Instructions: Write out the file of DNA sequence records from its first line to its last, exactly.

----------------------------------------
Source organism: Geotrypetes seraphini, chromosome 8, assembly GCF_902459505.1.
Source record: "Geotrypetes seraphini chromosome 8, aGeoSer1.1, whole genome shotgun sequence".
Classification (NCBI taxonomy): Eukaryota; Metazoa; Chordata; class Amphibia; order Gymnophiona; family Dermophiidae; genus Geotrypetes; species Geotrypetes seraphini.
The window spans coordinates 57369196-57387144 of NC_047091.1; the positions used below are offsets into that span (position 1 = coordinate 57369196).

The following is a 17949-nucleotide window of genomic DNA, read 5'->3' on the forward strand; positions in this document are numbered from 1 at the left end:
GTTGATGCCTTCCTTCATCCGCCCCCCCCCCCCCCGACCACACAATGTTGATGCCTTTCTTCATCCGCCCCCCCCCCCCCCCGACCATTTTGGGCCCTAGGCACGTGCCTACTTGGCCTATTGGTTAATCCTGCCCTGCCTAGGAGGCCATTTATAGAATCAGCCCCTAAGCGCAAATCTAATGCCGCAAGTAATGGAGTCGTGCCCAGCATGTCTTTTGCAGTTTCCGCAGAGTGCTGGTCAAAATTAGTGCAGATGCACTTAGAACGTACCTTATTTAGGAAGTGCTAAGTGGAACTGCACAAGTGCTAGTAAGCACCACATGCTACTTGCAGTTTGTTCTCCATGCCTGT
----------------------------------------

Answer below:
Source organism: Geotrypetes seraphini, chromosome 8, assembly GCF_902459505.1.
Source record: "Geotrypetes seraphini chromosome 8, aGeoSer1.1, whole genome shotgun sequence".
Classification (NCBI taxonomy): Eukaryota; Metazoa; Chordata; class Amphibia; order Gymnophiona; family Dermophiidae; genus Geotrypetes; species Geotrypetes seraphini.
The window spans coordinates 57369196-57387144 of NC_047091.1; the positions used below are offsets into that span (position 1 = coordinate 57369196).

The following is a 17949-nucleotide window of genomic DNA, read 5'->3' on the forward strand; positions in this document are numbered from 1 at the left end:
GTTGATGCCTTCCTTCATCCGCCCCCCCCCCCCCCGACCACACAATGTTGATGCCTTTCTTCATCCGCCCCCCCCCCCCCCCGACCATTTTGGGCCCTAGGCACGTGCCTACTTGGCCTATTGGTTAATCCTGCCCTGCCTAGGAGGCCATTTATAGAATCAGCCCCTAAGCGCAAATCTAATGCCGCAAGTAATGGAGTCGTGCCCAGCATGTCTTTTGCAGTTTCCGCAGAGTGCTGGTCAAAATTAGTGCAGATGCACTTAGAACGTACCTTATTTAGGAAGTGCTAAGTGGAACTGCACAAGTGCTAGTAAGCACCACATGCTACTTGCAGTTTGTTCTCCATGCCTGT